Marriage Data: It’s Complicated
D’Vera Cohn on everything you ever wanted to know about marriage data but were afraid to ask
Celebrity weddings. Legal battles over same-sex matrimony. Questions about whether today’s young adults will ever tie the knot. Debate over the consequences of single parenthood. Marriage is a topic that has it all: headline appeal, policy relevance… and a lot of data.
Marriage is also a seemingly simple subject that can be truly complicated when you peek under the hood. The complexities involved in analyzing marriage data offer a template for looking at other aspects of social change that are more nuanced than they might first appear to be. For starters, some apparently gold-plated data look rather tarnished when examined up close. In addition, the way you frame your analysis can have big impacts on the answers you get from interviewing your data. It’s also true that the demographic snapshot offered by government data does not always match the hypersonic video of life today, when even the definition of marriage changes from one year to the next.
This article will guide you through data you can find, sources for finding those data, and choices to make when you are working with statistics about marriage. My main source of data here will be the Census Bureau’s American Community Survey, which covers more than 2 million U.S. households and has full annual estimates since 2006. I’ll also touch on other products offering additional—or, in some cases, competing—information.
Where the Data Come From
The American Community Survey provides basic data about the share and number of people who are married (or not) based on answers to two different questions. The first asks how each person in the household is related to Person 1 (formerly known as the householder, or head of the household). One option is “husband or wife.” Most of the other choices are different kinds of family relatives, but options also include “unmarried partner” or “roommate.”
The second question asks directly about marital status (see below), which also allows you to tally who has been married in the past, though only among the currently single. The Bureau says common-law marriages count as marriages, and its focus-group research on same-sex couples found that people sometimes consider themselves married even if they have not had a formal, legal ceremony. In other words, the universe of married people in census data could include some without marriage certificates.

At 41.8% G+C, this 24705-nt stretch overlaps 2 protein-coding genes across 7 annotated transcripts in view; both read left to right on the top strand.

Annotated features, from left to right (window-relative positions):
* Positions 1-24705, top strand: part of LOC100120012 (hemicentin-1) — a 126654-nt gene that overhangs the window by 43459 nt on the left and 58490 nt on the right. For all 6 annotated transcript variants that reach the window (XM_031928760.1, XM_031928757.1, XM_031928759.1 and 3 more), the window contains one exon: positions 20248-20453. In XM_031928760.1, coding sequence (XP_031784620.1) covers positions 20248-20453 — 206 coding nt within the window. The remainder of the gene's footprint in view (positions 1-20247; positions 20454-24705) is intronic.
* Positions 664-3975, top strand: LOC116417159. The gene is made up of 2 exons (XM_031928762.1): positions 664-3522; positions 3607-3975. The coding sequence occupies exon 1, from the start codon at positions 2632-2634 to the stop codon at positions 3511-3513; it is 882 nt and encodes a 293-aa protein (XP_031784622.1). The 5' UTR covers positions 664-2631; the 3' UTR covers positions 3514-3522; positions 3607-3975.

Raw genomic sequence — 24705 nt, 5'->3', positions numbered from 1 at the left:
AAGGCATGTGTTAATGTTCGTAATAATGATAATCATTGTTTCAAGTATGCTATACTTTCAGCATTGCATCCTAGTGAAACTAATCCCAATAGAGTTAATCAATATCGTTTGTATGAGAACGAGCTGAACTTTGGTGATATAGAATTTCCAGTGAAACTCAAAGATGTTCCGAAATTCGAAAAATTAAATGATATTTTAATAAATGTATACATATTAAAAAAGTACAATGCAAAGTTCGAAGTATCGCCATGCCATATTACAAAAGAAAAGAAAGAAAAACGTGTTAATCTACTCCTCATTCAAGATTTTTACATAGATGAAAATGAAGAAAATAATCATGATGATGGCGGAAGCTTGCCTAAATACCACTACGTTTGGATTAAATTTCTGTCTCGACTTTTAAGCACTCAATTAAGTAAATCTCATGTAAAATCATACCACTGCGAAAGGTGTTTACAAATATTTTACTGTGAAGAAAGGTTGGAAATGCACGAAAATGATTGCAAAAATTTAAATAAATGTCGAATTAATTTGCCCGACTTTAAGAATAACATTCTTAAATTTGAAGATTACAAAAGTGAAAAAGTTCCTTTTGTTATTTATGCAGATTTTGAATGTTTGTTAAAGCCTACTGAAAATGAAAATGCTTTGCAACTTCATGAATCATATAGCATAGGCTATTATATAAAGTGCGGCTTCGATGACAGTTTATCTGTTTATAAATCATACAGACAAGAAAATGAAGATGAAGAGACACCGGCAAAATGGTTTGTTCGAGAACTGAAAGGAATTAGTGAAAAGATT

Three additional questions are asked of anyone who has ever been married. Were they married, widowed, or divorced within the past 12 months? How many times have they been married? (“Three or more times” is the highest option.) In what year did they last get married? These questions, added in 2008, have value in their own right and also supply information that cannot be obtained from the marital-status question. They add data for currently married people about the length of their marriages and about whether they have any previous marriages.
Marriage and family researchers increasingly have used the American Community Survey marriage questions because there are no other large-scale data like them. It’s true that records of each marriage and divorce are supposed to be collected by states and reported nationally by the National Center for Health Statistics. But those statistics are incomplete, and often are not more than basic counts. For example, the U.S. divorce rate trends published by the National Center for Health Statistics do not include data from California, Georgia, Hawaii, Indiana, Louisiana, and Minnesota.
States have little incentive to collect deep demographic data about marriage and divorce, because the federal government ceased funding state collection of detailed marriage and divorce information in 1996. According to a Lewin Group briefing paper (PDF), the NCHS discontinued funding to save federal dollars because some state data was of “uncertain reliability,” and because collecting marriage data was an “uneasy fit” with the NCHS’s mission and expertise. A survey of state registrars found uneven practices in data collection. One state did not collect any marriage information and three more collected only basic counts; seven states did not collect any divorce information and five collected only basic counts.